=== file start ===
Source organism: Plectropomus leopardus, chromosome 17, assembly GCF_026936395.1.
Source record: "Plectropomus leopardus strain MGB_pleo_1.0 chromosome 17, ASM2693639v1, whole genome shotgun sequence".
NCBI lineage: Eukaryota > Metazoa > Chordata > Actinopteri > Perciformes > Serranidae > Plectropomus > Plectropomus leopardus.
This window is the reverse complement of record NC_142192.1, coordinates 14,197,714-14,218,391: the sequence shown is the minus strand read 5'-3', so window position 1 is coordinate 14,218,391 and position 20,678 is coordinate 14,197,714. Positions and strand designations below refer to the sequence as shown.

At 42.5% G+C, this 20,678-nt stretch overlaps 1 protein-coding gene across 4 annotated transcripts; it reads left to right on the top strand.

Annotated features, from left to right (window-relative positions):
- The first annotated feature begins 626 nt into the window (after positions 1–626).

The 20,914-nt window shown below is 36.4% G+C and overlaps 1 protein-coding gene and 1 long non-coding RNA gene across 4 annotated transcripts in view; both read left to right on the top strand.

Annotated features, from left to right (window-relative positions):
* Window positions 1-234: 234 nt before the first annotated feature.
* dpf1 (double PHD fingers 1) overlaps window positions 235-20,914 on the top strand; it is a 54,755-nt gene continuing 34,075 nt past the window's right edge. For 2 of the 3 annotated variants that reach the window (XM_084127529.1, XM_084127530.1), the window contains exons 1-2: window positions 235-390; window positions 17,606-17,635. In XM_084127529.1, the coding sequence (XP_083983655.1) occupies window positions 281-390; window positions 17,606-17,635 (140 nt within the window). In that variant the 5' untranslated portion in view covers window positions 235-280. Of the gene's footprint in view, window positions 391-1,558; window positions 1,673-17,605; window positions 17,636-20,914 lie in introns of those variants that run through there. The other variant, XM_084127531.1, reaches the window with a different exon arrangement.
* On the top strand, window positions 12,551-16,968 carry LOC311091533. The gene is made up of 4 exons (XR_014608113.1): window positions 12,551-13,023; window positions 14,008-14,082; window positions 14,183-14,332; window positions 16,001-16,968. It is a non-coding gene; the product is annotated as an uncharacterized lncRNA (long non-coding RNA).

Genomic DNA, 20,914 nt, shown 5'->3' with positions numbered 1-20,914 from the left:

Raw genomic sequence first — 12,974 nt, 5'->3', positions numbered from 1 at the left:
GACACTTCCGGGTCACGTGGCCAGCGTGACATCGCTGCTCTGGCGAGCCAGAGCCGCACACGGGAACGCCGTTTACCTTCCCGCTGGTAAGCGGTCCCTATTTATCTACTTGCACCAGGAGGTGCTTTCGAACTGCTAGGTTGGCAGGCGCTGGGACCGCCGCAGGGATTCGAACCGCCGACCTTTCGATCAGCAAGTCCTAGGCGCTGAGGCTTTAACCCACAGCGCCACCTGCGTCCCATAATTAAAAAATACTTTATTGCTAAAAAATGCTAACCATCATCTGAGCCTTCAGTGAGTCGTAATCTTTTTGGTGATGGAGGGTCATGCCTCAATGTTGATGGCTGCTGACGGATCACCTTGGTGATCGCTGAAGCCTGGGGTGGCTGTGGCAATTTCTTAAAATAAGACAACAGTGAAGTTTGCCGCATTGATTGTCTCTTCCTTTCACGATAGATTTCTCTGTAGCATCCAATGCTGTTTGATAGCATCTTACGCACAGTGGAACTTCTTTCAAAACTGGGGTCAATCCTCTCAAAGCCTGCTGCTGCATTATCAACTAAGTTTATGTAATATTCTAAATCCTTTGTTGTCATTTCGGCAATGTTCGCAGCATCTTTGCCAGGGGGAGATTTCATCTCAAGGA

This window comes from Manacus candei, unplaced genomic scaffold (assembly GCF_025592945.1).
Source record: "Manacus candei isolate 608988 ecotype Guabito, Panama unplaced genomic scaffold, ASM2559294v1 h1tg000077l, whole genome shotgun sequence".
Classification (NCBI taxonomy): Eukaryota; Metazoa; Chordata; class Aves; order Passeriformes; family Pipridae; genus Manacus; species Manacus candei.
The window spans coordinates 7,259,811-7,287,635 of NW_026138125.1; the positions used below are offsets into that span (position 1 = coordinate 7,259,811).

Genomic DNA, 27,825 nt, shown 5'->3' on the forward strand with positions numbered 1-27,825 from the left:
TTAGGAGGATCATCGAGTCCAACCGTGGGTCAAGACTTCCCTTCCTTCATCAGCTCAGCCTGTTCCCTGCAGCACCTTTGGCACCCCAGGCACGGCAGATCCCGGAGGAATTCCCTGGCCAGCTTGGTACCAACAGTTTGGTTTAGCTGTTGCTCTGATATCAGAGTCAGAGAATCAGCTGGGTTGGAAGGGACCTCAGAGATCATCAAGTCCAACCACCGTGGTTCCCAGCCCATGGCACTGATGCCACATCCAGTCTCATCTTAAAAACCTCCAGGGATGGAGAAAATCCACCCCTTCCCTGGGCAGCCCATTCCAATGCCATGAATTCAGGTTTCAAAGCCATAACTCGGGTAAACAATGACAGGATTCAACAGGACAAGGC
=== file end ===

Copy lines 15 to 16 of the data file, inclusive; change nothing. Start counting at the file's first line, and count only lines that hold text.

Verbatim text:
GACACTTCCGGGTCACGTGGCCAGCGTGACATCGCTGCTCTGGCGAGCCAGAGCCGCACACGGGAACGCCGTTTACCTTCCCGCTGGTAAGCGGTCCCTATTTATCTACTTGCACCAGGAGGTGCTTTCGAACTGCTAGGTTGGCAGGCGCTGGGACCGCCGCAGGGATTCGAACCGCCGACCTTTCGATCAGCAAGTCCTAGGCGCTGAGGCTTTAACCCACAGCGCCACCTGCGTCCCATAATTAAAAAATACTTTATTGCTAAAAAATGCTAACCATCATCTGAGCCTTCAGTGAGTCGTAATCTTTTTGGTGATGGAGGGTCATGCCTCAATGTTGATGGCTGCTGACGGATCACCTTGGTGATCGCTGAAGCCTGGGGTGGCTGTGGCAATTTCTTAAAATAAGACAACAGTGAAGTTTGCCGCATTGATTGTCTCTTCCTTTCACGATAGATTTCTCTGTAGCATCCAATGCTGTTTGATAGCATCTTACGCACAGTGGAACTTCTTTCAAAACTGGGGTCAATCCTCTCAAAGCCTGCTGCTGCATTATCAACTAAGTTTATGTAATATTCTAAATCCTTTGTTGTCATTTCGGCAATGTTCGCAGCATCTTTGCCAGGGGGAGATTTCATCTCAAGGA

This window comes from Manacus candei, unplaced genomic scaffold (assembly GCF_025592945.1).